By Rick Sutton
INDIANAPOLIS – When Vivian Farris signed on to manage at Talbott Street night club in 2002, she had no idea what she’d agreed to do.
“It’s an incredible place,” Farris said in a recent interview. “I’m going to miss it.”
The iconic night club closed six weeks ago. It was a vital piece of the LGBT community fabric for 14 years. Owner Michael Strapoulos announced the closure plans in early summer. On adjacent property, he’s developing upscale homes, but there are no immediate plans for the Talbott building.
The night of the club’s closure signaled an end to an era in the community. “We raised a lot of money for a lot of causes,” Farris said. Over the last 14 years, numerous local groups and political causes held events at the club, often in conjunction with the Legends Showbar’s resident divas – the Indy-area drag queens.
“They’re the best in the nation,” Farris said of the queens. “The time they spent, the money, the professional costuming and shows…I’ve seen similar shows all over the country. Ours were the best.”
Farris talked about her first few months as manager of the club. She was still holding down a job in the hospitality industry, which required travel. The moonlighting made it difficult for her to keep up with voice-mails and regular mail.
While on a plane to Dallas, she opened a letter, and thought out loud: “Who the hell is Cadillac Barbie?” The future namesake of the IndyPride parade had evidently been trying to reach her, and he resorted to snail mail. His request? That Talbott host a Garage Party after-party, to raise funds for Indiana Youth Group.
“It worked,” she said of the communication with Barbie, aka Gary Brackett. “We had a nice long relationship with the Bag Ladies, and I really admire their dedication. They are great at raising money for good causes. There’s nobody like them anywhere.”
Farris said Talbott worked because “we stayed in tune with the community.” She’d served on Pride and Damien Center boards, and her phone list is huge. The staff worked each week to produce solid shows, bring in nationally-known DJs, and provide a good overall experience for customers.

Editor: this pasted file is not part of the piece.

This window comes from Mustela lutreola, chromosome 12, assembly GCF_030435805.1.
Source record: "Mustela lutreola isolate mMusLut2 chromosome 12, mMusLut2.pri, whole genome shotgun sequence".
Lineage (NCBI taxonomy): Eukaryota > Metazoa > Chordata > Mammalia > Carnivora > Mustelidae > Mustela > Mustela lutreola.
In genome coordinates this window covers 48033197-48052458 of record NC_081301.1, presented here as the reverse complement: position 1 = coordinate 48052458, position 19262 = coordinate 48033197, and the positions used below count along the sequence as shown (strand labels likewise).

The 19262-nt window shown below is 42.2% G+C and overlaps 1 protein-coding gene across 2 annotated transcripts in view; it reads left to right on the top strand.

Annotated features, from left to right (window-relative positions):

“Every weekend was a production,” she said. “We worked hard to market properly, and we think the entertainment…was relevant.
“The space was conducive to fun. Lots of folks came. We had good customers, and we had to give them good entertainment.”
Since 2014, Farris has had a different job: She owns Illinois Street Food Emporium, a popular northside eatery. But Talbott is in her DNA.
“That place was something special.”
Q&A with VIVIAN FARRIS, Former Manager, Talbott Street Nightclub:
What will you miss most about Talbott Street?
“The music, the events, the people. Lots of teaching moments there.”
Any strange happenings at TS?
“You can’t print the best ones. But during one performance by Jocelyn Enrique, we were backstage, enjoying the event, and I got a tap on the shoulder. The fire marshall was there. The show went on. We didn’t get in trouble.”
I’ve heard there were a lot of practical jokes among the staff. Is that right?
“Whenever (owner) Michael (Strapoulos) wanted to get the mike and talk to the crowd, we’d find tricks to play. We’d hand him a mike with no battery. He liked those pranks as much as anyone.”
Your staff was amazing.
“I required them to be involved in the community. They’d often work 1`2-hour shifts over Pride weekend, close the bar, then get up the next morning, go play on the softball team, and win.”
Why was Talbott so special?
“I always felt safe there. The crowd was great, the music was good, we had great staff people. Times have changed, and those memories are always going to be there.”